• Do you love social media or are you into marketing? This is also an in-need skill set at many pet rescue organizations. Social media and other forms of marketing are key to getting the message out about donation drives, available pets, or fundraising events. This is also a great way to volunteer for someone who loves pets, but might actually be allergic to them. Project POOCH, Animal Aid, and One Tail at a Time are some of the organizations that would appreciate the help in spreading the word about their causes.
  • Do you have veterinary credentials? The PAW Team is always looking for more people to help out at their clinics where they provide veterinary care for low income families with pets.
  • There are many more opportunities! Organizations such as the Feral Cat Coalition of Oregon, the PAW Team, Project POOCH, Oregon Friends of Shelter Animals, Animal Aid, Born Again Pit Bull Rescue, One Tail at a Time, and the Oregon Humane Society as well as your local shelters all have volunteer opportunities for people who want to help out at major events or help with other work such as animal intake, client intake, other office work, interviewing/storytelling, distributing supplies, building and landscape maintenance, animal training, grooming, and so much more! Really, there is something for everyone.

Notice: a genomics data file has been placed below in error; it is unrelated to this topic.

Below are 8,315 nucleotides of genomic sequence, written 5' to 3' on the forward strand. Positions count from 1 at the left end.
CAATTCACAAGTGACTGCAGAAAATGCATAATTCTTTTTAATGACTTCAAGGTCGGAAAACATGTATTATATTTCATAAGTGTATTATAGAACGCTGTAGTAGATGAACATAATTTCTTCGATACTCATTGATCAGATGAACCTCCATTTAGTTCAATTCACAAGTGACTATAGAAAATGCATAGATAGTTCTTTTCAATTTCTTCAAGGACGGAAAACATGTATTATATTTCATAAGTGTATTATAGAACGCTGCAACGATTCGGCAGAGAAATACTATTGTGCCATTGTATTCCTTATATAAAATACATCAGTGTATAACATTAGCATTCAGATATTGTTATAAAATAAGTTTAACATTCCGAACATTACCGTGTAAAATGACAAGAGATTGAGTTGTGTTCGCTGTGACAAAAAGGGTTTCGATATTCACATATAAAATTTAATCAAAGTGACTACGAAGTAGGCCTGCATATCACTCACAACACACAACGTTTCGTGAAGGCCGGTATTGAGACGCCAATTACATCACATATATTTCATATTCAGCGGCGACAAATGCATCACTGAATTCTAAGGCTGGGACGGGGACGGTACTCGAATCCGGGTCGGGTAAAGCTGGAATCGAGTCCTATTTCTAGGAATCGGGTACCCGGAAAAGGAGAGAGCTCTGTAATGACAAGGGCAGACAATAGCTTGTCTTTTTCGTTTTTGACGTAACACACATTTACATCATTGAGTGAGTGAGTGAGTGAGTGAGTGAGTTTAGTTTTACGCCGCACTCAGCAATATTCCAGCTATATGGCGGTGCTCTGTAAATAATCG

A kitten and a puppy snuggle together, definitely in love with their Hot Diggity! pet sitterBefore you do volunteer however, there are some important considerations you should think about before submitting your application or ask about opportunities available.

  • For many of these positions, some training is required. This takes time and money on the part of the shelter organization, so you should be prepared to make at least a 3 month or longer commitment. Be sure to read an organization’s volunteering requirements carefully.
  • There are different age requirements at different organizations. Some organizations require that volunteers be at least 16 years old, while others allow younger volunteers with adult supervision, and some organizations require that volunteers be at least 21 years old. Check with the organization for their specific requirements.
  • Remember that sometimes you might be around ill animals with communicable diseases. You should carefully wash your hands when you go to a shelter, and wash when leaving, especially if you have pets at home. That might not be quite enough though, so make sure your pets are vaccinated against diseases and pests that you might accidentally take home with you.